I really do think Arctic Monkeys have always been a substantial step ahead of their British indie rock cousins, not just because of Alex Turner’s superior, witty social commentary, but because the band’s progression as musicians has been a joy to listen to. From the wiry post-Libertines indie of their debut, through the melancholy surf rock of Favourite Worst Nightmare, to the dramatic Scott Walker balladry of Turner’s Last Shadow Puppets side project, it’s clear that their influences are far-reaching and constantly in flux, and they’ve never been afraid of channelling other sounds through what could otherwise be a pretty typical British aesthetic.
August will see the release of their third album, entitled Humbug, but before then, we are now privvy to the forthcoming lead single, “Crying Lightning”. A brief approximation would suggest the following result: it sounds like a hybrid of much of the second album, crossed with the epic grandeur of The Age Of The Understatement. It’s presently unclear which of the two producers (James Ford, Josh Homme) is responsible for this particular cut, but there are certainly elements of both individuals’ œuvre. There’s a chilling, carnival, forest vibe that echoes Queens of the Stone Age circa-Lullabies to Paralyze, but this is complemented by the breathy sense of space that I so loved on older songs like “Do Me A Favour” and “Fluorescent Adolescent”. For certain, the drums are less crisp and more military than on their sophomore effort; meanwhile, the gnarled tone of the bass and the eerie Theremin-esque guitar solo are very reminiscent of the output of Josh Homme’s day job.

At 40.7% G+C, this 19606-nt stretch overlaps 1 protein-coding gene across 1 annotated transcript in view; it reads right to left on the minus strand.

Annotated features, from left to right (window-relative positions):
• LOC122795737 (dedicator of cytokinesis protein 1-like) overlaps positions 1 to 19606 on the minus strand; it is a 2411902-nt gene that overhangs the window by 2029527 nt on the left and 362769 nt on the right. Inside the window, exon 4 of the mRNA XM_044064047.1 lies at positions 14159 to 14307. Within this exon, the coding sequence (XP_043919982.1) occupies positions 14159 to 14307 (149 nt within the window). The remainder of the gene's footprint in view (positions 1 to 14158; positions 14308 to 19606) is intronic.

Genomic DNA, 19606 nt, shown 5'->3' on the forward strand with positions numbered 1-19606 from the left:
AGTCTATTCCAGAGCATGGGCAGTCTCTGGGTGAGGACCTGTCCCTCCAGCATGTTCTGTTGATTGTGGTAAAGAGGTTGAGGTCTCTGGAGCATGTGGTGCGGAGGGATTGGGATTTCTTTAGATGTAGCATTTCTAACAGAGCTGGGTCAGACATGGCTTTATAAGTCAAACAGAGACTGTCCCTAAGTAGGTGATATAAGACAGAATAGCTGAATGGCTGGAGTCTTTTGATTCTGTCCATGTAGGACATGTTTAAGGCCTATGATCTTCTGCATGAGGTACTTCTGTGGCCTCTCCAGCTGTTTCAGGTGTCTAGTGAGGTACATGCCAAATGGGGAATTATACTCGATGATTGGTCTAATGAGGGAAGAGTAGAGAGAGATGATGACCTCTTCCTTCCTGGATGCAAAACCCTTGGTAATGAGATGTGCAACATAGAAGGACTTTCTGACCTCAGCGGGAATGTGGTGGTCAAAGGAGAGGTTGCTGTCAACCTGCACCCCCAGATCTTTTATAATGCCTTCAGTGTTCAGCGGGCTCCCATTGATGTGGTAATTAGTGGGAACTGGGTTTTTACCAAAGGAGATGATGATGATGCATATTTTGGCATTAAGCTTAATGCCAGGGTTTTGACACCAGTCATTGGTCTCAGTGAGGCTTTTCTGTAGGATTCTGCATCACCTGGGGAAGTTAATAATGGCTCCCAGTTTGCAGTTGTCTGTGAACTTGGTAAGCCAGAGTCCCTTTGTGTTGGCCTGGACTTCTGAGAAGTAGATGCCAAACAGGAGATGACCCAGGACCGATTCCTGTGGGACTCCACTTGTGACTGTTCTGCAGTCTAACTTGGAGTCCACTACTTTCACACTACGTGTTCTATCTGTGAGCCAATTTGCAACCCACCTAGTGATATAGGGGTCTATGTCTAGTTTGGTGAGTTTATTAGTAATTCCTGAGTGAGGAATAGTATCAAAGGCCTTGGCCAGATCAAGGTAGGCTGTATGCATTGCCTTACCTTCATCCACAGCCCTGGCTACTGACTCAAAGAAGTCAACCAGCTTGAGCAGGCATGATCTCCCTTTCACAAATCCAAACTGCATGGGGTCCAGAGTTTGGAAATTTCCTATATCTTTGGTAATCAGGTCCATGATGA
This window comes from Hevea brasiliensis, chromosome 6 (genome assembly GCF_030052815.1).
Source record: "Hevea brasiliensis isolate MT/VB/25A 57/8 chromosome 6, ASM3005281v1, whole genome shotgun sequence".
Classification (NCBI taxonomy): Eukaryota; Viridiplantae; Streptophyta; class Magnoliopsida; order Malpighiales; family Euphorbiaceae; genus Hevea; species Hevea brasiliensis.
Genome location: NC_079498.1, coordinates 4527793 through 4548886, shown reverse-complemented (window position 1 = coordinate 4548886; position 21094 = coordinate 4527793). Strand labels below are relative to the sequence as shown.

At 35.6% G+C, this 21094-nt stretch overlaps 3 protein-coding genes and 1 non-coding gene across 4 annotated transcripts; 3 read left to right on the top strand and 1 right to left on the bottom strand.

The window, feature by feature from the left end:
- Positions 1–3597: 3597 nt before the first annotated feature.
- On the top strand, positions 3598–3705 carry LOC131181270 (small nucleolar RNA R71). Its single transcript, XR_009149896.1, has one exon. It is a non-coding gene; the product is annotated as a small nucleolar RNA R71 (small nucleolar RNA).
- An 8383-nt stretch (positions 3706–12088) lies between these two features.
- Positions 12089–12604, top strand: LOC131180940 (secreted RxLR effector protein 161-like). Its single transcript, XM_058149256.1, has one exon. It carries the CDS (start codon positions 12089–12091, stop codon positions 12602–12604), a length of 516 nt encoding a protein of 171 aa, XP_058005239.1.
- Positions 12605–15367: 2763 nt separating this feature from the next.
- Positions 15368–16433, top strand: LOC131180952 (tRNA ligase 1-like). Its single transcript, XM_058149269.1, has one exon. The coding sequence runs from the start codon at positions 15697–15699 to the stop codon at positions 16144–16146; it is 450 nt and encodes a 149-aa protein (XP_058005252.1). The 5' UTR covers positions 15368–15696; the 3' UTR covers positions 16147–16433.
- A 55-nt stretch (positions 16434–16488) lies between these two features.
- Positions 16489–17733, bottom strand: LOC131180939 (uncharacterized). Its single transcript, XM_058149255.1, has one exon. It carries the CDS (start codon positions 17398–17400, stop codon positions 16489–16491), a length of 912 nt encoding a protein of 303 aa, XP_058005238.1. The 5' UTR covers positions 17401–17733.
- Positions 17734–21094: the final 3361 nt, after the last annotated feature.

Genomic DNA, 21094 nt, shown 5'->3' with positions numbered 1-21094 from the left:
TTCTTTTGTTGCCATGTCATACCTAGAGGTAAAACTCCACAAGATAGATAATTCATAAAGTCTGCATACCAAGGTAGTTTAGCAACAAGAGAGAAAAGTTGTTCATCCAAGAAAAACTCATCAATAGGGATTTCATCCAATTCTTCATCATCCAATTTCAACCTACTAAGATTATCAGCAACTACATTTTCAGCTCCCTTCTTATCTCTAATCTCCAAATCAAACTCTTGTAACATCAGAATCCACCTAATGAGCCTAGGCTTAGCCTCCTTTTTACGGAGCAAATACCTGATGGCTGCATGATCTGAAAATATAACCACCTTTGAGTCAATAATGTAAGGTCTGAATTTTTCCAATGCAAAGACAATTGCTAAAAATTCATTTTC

Predictably, the lyrics reveal plenty of nuanced details, from the references to “pick and mix” and “strawberry lace” (which immediately reminded me of Jarvis Cocker’s similarly creepy confectionery in “The Wickerman”), to the humidity of lines like “And your past times consisted of the strange / And twisted and deranged”. Turner is evidently frustrated about something, and the cracks in his armour are appropriated in his lavish descriptions of the subject of the song – who “puff[s] your chest out like you never lost a war”.
Only the rest of the album will tell to what extent Arctic Monkeys have let their travels of the last couple of years percolate into their music, but on the evidence of “Crying Lightning”, they’ve lost none of their knack for deriving catchy melodies from surprisingly tuneless chord changes; they’re still willing to pile on the drama and the frisson through Alex Turner’s developed and mature lyrics; and, in all honesty, I can’t really imagine Humbug leaving the charts this side of the apocalypse.